Innate immune system still works at diapause, a physiological state of dormancy in insects

Akihiro Nakamura, Kenji Miyado, Youki Takezawa, Naoko Ohnami, Masahiro Sato, Chihiro Ono, Yuichirou Harada, Keiichi Yoshida, Natsuko Kawano, Seiya Kanai, Mami Miyado, Akihiro Umezawa

Research output: Contribution to journalArticlepeer-review

23 Citations (Scopus)


Diapause is most often observed in insects and is a physiologically dormant state different from other types of dormancy, such as hibernation. It allows insects to survive in harsh environments or extend longevity. In general, larval, pupal, or adult non-diapausing insects possess an innate immune system preventing the invasion of microorganisms into their bodies; however, it is unclear whether this system works under the dormant condition of diapause. We here report the occurrence of innate cellular reactions during diapause using pupae of a giant silkmoth, Samia cynthia pryeri. Scanning electron microscopic analysis demonstrated the presence of two major types of cells in the body fluid isolated from the thoracic region of a pupa. Phagocytosis and encapsulation, characteristics of innate cellular reactions, by these cells were observed when latex beads as foreign targets were microinjected into the internal portion of a pupa. Such behavior by these cells was still observed even when pupae were continuously chilled at 4. °C. Our results indicate that innate cellular reactions can work in diapausing insects in a dormant state.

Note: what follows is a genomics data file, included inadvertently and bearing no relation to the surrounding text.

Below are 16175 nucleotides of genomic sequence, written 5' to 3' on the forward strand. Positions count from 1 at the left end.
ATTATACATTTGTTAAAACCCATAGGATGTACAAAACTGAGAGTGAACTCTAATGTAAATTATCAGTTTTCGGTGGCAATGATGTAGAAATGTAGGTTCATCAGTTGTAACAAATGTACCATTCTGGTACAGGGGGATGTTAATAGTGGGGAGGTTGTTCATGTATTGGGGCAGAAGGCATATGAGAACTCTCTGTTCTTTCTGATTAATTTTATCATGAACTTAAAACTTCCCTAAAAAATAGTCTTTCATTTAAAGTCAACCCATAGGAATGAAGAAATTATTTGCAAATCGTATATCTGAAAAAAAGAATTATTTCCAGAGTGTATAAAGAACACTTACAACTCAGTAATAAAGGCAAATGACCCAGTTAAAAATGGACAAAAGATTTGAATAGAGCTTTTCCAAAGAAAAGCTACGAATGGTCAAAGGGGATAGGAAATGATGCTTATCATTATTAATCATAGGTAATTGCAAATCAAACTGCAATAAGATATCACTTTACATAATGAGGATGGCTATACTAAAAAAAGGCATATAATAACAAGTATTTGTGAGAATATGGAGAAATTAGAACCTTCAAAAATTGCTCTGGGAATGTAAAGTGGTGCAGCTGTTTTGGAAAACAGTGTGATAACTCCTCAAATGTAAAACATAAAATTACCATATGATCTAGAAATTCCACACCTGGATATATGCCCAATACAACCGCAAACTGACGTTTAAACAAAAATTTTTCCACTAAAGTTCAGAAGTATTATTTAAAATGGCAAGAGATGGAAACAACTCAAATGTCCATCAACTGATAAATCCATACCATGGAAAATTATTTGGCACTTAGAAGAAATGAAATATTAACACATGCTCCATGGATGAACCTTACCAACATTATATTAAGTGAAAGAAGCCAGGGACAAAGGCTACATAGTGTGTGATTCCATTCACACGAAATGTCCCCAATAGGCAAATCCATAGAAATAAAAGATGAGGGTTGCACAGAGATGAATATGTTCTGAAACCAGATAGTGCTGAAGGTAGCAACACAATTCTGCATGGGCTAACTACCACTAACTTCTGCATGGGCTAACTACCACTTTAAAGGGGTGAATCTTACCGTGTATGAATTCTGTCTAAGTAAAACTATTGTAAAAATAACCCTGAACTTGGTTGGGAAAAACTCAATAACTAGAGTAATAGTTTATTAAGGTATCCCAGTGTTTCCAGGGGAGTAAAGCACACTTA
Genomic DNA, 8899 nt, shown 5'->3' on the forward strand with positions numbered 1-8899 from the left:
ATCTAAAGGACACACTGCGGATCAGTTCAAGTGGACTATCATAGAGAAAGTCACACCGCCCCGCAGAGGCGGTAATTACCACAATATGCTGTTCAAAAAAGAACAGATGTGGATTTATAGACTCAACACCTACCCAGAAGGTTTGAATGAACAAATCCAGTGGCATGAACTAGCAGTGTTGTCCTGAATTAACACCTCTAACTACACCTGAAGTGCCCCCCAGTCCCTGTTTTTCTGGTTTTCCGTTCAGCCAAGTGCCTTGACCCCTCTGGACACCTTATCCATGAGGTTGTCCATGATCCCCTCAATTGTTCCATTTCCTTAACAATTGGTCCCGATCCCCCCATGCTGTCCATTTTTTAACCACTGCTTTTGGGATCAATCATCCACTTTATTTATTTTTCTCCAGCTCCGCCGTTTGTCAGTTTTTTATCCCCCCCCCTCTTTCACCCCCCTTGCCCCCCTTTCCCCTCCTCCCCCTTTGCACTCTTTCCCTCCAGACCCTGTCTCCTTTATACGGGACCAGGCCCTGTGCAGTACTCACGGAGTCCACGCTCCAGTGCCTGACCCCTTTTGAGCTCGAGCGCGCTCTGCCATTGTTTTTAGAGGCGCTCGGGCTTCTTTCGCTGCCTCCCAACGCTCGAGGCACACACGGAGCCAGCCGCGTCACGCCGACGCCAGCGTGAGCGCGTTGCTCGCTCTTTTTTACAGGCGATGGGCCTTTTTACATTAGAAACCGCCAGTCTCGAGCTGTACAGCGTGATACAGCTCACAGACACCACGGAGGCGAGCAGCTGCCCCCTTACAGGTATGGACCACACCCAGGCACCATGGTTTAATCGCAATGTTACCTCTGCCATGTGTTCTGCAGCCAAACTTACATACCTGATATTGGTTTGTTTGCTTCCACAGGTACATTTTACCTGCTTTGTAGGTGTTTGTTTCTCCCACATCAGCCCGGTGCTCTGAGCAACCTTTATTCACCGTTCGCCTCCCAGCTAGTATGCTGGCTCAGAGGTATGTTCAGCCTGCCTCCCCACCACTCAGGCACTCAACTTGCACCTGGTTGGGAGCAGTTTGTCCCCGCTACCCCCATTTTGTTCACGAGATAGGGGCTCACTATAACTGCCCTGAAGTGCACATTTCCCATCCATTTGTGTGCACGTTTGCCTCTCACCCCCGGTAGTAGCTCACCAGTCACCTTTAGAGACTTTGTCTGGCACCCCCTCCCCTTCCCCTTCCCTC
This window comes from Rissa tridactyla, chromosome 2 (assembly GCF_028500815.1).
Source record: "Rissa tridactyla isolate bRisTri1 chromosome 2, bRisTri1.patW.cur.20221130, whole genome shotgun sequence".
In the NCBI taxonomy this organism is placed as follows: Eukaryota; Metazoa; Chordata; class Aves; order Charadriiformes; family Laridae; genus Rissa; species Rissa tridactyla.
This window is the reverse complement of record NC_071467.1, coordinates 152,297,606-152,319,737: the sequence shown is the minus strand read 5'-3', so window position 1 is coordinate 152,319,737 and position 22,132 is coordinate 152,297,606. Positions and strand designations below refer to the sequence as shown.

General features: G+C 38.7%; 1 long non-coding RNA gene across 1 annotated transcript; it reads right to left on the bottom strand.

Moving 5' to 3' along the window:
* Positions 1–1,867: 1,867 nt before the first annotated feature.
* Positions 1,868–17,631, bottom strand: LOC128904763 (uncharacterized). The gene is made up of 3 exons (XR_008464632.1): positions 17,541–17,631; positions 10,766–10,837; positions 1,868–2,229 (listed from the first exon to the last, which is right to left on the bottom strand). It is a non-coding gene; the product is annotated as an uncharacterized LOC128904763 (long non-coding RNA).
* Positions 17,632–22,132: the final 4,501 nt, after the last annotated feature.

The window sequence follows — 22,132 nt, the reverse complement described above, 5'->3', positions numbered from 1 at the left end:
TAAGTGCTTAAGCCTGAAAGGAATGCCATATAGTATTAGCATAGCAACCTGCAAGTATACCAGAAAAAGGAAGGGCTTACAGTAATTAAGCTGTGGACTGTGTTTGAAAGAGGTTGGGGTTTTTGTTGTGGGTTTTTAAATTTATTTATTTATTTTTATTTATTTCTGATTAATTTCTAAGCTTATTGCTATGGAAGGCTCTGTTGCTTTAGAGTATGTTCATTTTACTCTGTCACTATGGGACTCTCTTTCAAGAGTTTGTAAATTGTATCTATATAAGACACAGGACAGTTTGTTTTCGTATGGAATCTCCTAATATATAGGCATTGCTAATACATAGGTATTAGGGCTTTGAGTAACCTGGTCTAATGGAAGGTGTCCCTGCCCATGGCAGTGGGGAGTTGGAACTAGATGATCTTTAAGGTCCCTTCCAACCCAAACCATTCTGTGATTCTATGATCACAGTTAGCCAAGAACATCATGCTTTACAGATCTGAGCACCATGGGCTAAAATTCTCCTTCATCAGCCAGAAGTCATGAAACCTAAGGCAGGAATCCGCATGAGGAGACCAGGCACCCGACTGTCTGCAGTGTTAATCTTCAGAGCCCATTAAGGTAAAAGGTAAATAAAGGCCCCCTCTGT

Original languageEnglish
Pages (from-to)351-357
Number of pages7
JournalBiochemical and Biophysical Research Communications
Issue number2
Publication statusPublished - 1 Jul 2011


  • Diapause
  • Dormancy
  • Hemocyte
  • Innate immune system
  • Insect
  • Pupae


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